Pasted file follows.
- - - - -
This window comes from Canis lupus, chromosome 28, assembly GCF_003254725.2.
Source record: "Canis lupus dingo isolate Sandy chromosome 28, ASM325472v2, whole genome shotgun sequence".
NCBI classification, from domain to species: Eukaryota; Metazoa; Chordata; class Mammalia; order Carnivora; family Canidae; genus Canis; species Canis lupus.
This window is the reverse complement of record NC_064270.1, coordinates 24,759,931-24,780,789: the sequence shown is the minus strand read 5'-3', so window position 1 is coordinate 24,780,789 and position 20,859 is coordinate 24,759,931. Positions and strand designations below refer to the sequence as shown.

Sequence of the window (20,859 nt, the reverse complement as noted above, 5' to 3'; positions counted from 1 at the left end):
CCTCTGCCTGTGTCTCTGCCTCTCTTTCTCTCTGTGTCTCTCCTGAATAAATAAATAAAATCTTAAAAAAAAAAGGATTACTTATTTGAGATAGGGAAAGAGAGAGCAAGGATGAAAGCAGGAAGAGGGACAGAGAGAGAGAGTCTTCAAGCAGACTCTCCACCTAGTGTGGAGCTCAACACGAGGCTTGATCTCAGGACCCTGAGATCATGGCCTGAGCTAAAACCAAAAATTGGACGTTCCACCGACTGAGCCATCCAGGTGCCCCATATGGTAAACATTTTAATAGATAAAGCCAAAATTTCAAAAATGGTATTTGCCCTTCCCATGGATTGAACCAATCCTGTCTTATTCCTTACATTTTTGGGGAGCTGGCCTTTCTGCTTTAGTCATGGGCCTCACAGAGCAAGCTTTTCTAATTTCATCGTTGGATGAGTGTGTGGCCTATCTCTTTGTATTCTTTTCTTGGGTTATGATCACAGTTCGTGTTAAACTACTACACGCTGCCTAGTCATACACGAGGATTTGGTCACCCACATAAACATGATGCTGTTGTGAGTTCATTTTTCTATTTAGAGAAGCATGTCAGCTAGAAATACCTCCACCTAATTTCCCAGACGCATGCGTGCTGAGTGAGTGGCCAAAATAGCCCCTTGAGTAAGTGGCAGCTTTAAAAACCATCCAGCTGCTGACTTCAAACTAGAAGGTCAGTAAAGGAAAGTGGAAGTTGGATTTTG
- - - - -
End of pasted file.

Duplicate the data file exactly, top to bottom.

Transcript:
This window comes from Canis lupus, chromosome 28, assembly GCF_003254725.2.
Source record: "Canis lupus dingo isolate Sandy chromosome 28, ASM325472v2, whole genome shotgun sequence".
NCBI classification, from domain to species: Eukaryota; Metazoa; Chordata; class Mammalia; order Carnivora; family Canidae; genus Canis; species Canis lupus.
This window is the reverse complement of record NC_064270.1, coordinates 24,759,931-24,780,789: the sequence shown is the minus strand read 5'-3', so window position 1 is coordinate 24,780,789 and position 20,859 is coordinate 24,759,931. Positions and strand designations below refer to the sequence as shown.

Sequence of the window (20,859 nt, the reverse complement as noted above, 5' to 3'; positions counted from 1 at the left end):
CCTCTGCCTGTGTCTCTGCCTCTCTTTCTCTCTGTGTCTCTCCTGAATAAATAAATAAAATCTTAAAAAAAAAAGGATTACTTATTTGAGATAGGGAAAGAGAGAGCAAGGATGAAAGCAGGAAGAGGGACAGAGAGAGAGAGTCTTCAAGCAGACTCTCCACCTAGTGTGGAGCTCAACACGAGGCTTGATCTCAGGACCCTGAGATCATGGCCTGAGCTAAAACCAAAAATTGGACGTTCCACCGACTGAGCCATCCAGGTGCCCCATATGGTAAACATTTTAATAGATAAAGCCAAAATTTCAAAAATGGTATTTGCCCTTCCCATGGATTGAACCAATCCTGTCTTATTCCTTACATTTTTGGGGAGCTGGCCTTTCTGCTTTAGTCATGGGCCTCACAGAGCAAGCTTTTCTAATTTCATCGTTGGATGAGTGTGTGGCCTATCTCTTTGTATTCTTTTCTTGGGTTATGATCACAGTTCGTGTTAAACTACTACACGCTGCCTAGTCATACACGAGGATTTGGTCACCCACATAAACATGATGCTGTTGTGAGTTCATTTTTCTATTTAGAGAAGCATGTCAGCTAGAAATACCTCCACCTAATTTCCCAGACGCATGCGTGCTGAGTGAGTGGCCAAAATAGCCCCTTGAGTAAGTGGCAGCTTTAAAAACCATCCAGCTGCTGACTTCAAACTAGAAGGTCAGTAAAGGAAAGTGGAAGTTGGATTTTG